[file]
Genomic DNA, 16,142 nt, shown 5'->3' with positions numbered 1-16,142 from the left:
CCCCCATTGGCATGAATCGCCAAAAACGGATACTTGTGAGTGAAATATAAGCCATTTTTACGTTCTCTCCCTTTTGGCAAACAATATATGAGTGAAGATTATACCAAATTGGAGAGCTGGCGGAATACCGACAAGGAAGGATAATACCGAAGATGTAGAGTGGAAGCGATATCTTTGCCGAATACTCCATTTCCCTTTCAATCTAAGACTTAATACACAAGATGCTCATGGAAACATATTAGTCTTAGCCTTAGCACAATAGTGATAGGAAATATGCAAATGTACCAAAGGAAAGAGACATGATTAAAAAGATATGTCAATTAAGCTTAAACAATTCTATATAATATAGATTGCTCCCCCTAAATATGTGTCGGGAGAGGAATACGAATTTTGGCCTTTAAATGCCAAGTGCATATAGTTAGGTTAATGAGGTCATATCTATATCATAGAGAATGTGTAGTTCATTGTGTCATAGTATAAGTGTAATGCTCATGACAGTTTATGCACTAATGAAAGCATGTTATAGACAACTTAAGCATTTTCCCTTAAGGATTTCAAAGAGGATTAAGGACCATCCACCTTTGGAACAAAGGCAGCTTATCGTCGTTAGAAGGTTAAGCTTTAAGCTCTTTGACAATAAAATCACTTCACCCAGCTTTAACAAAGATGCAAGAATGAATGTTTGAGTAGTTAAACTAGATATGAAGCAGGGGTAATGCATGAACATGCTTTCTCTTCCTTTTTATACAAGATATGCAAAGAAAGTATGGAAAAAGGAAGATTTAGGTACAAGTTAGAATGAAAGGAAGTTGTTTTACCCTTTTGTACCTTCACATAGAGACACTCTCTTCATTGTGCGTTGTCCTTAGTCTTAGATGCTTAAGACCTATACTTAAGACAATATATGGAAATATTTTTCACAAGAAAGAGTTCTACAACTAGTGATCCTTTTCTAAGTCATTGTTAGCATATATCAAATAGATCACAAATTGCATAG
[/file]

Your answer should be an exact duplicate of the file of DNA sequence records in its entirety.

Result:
Genomic DNA, 16,142 nt, shown 5'->3' with positions numbered 1-16,142 from the left:
CCCCCATTGGCATGAATCGCCAAAAACGGATACTTGTGAGTGAAATATAAGCCATTTTTACGTTCTCTCCCTTTTGGCAAACAATATATGAGTGAAGATTATACCAAATTGGAGAGCTGGCGGAATACCGACAAGGAAGGATAATACCGAAGATGTAGAGTGGAAGCGATATCTTTGCCGAATACTCCATTTCCCTTTCAATCTAAGACTTAATACACAAGATGCTCATGGAAACATATTAGTCTTAGCCTTAGCACAATAGTGATAGGAAATATGCAAATGTACCAAAGGAAAGAGACATGATTAAAAAGATATGTCAATTAAGCTTAAACAATTCTATATAATATAGATTGCTCCCCCTAAATATGTGTCGGGAGAGGAATACGAATTTTGGCCTTTAAATGCCAAGTGCATATAGTTAGGTTAATGAGGTCATATCTATATCATAGAGAATGTGTAGTTCATTGTGTCATAGTATAAGTGTAATGCTCATGACAGTTTATGCACTAATGAAAGCATGTTATAGACAACTTAAGCATTTTCCCTTAAGGATTTCAAAGAGGATTAAGGACCATCCACCTTTGGAACAAAGGCAGCTTATCGTCGTTAGAAGGTTAAGCTTTAAGCTCTTTGACAATAAAATCACTTCACCCAGCTTTAACAAAGATGCAAGAATGAATGTTTGAGTAGTTAAACTAGATATGAAGCAGGGGTAATGCATGAACATGCTTTCTCTTCCTTTTTATACAAGATATGCAAAGAAAGTATGGAAAAAGGAAGATTTAGGTACAAGTTAGAATGAAAGGAAGTTGTTTTACCCTTTTGTACCTTCACATAGAGACACTCTCTTCATTGTGCGTTGTCCTTAGTCTTAGATGCTTAAGACCTATACTTAAGACAATATATGGAAATATTTTTCACAAGAAAGAGTTCTACAACTAGTGATCCTTTTCTAAGTCATTGTTAGCATATATCAAATAGATCACAAATTGCATAG